Visiting Eldon House, London, Ontario: Dating from 1834, Fine Architectural Heritage Named for a Reactionary Jurist
A sedate, historic property
[This visit occurred a number of years ago.]
With its gardens, Eldon House (1), London, Ontario, is a fine piece of architectural and historical heritage. Its first owner, Royal Navy Captain John Harris, so admired a jurist with a reactionary reputation — Lord Chancellor, The 1st Earl of Eldon who opposed the 1832 Reform Bill — that he named his family property for him.
The house subsequently remained a family property until 1959, when it was turned over to to the City of London, which made it a museum. Today, for Londoners the property is a prized, very significant visitor attraction.
John Harris had a quite satisfactory military career, from the standpoint of being regarded as 'safe' by the British authorities in Upper Canada, as Ontario was formerly called; and tended to move in Loyalist circles; his wife Amelia Ryerse was from a prominent Loyalist family. He served as Treasurer of the London District. Harris's evident persuasion and mindset — the preservation of privilege on the basis of Loyalism — were not unusual in early 19th century Upper Canada; it may be said, also, that if such a mindset had not been transcended by those in authority, the measure of conciliation inherent in the creation of the United Province of Canada in 1841 and in Confederation in 1867 would never have occurred vis-a-vis Lower Canada / Canada East / Quebec.
The gardens of Eldon House are now named for the Harris family.
Features of the Regency / Georgian building include two main storeys, with further attic windows, entrance pillars, a typical Colonial veranda and a conspicuous fanlight window at the entrance topped by a small pediment. This fanlight window forms the pattern basis of a logo used by the museum. An extension to Eldon House was created in 1877.
Although Eldon House was certainly not the first house in London, it is currently the oldest house to have survived, giving it its historical importance.
The gardens have been preserved and restored according to expert advice from the Universities of Western Ontario and Guelph, with a view to representing their 19th century state. Originally the plot extended to 45,000 square metres (2), since reduced. The format includes multiple lawns, a terraced walk and a rock garden. At various times of the year flowers include climbing rose, chrysanthemum, dahlia, iris, hyacinth, and very many others.
Eldon House is situated at 481 Ridout Street, London, Ontario.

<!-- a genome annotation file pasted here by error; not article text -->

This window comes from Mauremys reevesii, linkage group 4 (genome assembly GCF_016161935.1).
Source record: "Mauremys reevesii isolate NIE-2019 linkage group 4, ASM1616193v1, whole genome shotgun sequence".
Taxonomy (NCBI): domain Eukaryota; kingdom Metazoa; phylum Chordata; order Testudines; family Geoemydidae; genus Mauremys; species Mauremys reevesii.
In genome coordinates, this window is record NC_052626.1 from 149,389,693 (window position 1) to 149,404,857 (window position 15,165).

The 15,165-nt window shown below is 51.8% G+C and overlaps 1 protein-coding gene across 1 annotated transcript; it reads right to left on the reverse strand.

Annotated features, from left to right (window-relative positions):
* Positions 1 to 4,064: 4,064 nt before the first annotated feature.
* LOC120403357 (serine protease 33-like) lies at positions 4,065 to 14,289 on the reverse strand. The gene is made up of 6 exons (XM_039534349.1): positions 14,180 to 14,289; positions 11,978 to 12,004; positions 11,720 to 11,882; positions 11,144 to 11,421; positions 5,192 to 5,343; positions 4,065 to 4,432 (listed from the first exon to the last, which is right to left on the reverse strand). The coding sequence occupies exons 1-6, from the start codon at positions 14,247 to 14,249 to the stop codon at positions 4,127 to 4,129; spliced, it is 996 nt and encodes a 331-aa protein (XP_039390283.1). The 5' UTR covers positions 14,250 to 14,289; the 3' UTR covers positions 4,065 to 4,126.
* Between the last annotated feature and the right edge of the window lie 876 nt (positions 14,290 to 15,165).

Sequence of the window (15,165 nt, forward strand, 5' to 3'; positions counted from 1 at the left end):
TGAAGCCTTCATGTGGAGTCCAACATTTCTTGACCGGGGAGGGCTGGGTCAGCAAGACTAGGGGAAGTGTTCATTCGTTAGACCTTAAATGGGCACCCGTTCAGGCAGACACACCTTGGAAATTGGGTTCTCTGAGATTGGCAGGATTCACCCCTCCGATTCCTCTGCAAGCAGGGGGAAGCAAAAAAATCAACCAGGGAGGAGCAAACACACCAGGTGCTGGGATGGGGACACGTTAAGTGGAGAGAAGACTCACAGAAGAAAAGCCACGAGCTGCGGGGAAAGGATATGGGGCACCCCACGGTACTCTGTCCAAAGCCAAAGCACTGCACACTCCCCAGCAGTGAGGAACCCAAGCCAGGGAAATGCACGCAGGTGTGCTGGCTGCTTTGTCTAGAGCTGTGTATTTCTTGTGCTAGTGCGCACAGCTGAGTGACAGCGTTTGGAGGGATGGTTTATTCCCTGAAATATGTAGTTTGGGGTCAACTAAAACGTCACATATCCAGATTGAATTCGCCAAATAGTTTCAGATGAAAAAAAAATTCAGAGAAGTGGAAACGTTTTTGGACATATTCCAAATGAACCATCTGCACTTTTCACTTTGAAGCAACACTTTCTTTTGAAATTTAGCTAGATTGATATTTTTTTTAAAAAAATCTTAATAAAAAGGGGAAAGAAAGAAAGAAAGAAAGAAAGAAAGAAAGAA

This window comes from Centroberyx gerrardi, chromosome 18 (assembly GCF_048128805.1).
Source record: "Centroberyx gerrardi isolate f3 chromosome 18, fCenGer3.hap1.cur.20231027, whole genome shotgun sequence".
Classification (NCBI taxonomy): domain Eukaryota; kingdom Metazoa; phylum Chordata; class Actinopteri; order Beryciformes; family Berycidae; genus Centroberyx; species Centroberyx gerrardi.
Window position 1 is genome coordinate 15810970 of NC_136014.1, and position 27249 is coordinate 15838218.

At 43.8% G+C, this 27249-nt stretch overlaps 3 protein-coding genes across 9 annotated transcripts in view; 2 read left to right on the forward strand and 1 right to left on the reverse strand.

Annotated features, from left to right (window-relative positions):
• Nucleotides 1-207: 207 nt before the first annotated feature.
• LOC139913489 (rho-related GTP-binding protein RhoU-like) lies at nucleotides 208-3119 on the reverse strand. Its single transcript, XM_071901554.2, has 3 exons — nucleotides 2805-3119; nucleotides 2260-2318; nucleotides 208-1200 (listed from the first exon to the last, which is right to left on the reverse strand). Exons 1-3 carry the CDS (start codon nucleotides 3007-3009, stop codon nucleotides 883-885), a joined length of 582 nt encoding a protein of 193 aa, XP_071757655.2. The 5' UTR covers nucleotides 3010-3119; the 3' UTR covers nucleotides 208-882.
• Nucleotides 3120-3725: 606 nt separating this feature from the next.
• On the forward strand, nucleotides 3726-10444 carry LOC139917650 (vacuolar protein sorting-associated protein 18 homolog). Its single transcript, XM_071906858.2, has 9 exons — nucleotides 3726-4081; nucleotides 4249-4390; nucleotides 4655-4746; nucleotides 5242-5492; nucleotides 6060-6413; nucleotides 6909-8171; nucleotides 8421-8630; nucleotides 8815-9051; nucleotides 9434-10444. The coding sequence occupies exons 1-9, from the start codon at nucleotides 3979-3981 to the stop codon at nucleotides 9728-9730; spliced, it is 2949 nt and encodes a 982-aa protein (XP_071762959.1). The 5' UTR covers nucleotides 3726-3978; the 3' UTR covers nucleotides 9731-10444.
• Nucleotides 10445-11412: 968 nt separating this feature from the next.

April 30, 2020
(1) See also: https://eldonhouse.ca/about/
(2) The original idea was for the property to extend to the banks of the Thames River.
Some sourcing: Wikipedia
Also worth seeing
In London itself, other buildings of note and visitor attractions include: St Paul's Cathedral, The Armouries and the Middlesex County Court building, the Fanshawe Pioneer Village, and many others.
How to get there: Air Canada flies to London International Airport, from Toronto Pearson Airport, from where there are wide North American and other connections. Car rental is available at London International Airport. VIA Rail serves London , connecting with Windsor and Toronto, and other cities. Some facilities may be withdrawn without notice. Please check with the airline or your travel agent for up to date information. Contact is advised with appropriate consular sources for any special border crossing arrangements which may apply to citizens of certain nationalities.
MJFenn is an independent travel writer based in Ontario, Canada
Other of my hubpages may also be of interest
- Visiting St. Paul's Cathedral, London, Ontario: intimate, 19th century Gothic
When you go to visit St Paul's Cathedral in London, Ontario, don't expect grandiose competition with its namesake St Paul's Cathedral, London, England. Instead, you will find a pleasing, 19th century structure in Gothic Revival style. Not quite the..
- Visiting the Armouries, London, Ontario: monumentality adapted
This unavoidable edifice at 325 Dundas Street has sometimes been known locally as 'Old Armours'. The castle-like building, in Downtown London, Ontario, looks as if it was once a military fortress. Well, in a sense, this is pretty much what it was....